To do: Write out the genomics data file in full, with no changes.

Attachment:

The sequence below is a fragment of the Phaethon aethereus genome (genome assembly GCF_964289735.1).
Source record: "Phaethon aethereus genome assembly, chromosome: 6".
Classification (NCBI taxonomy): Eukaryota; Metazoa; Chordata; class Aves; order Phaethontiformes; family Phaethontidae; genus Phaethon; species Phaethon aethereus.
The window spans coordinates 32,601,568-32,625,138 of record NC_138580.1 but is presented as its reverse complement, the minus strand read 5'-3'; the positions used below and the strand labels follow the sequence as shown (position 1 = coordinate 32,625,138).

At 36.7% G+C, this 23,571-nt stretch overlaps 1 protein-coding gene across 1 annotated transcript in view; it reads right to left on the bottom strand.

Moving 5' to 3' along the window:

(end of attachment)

The sequence below is a fragment of the Phaethon aethereus genome (genome assembly GCF_964289735.1).
Source record: "Phaethon aethereus genome assembly, chromosome: 6".
Classification (NCBI taxonomy): Eukaryota; Metazoa; Chordata; class Aves; order Phaethontiformes; family Phaethontidae; genus Phaethon; species Phaethon aethereus.
The window spans coordinates 32,601,568-32,625,138 of record NC_138580.1 but is presented as its reverse complement, the minus strand read 5'-3'; the positions used below and the strand labels follow the sequence as shown (position 1 = coordinate 32,625,138).

At 36.7% G+C, this 23,571-nt stretch overlaps 1 protein-coding gene across 1 annotated transcript in view; it reads right to left on the bottom strand.

Moving 5' to 3' along the window: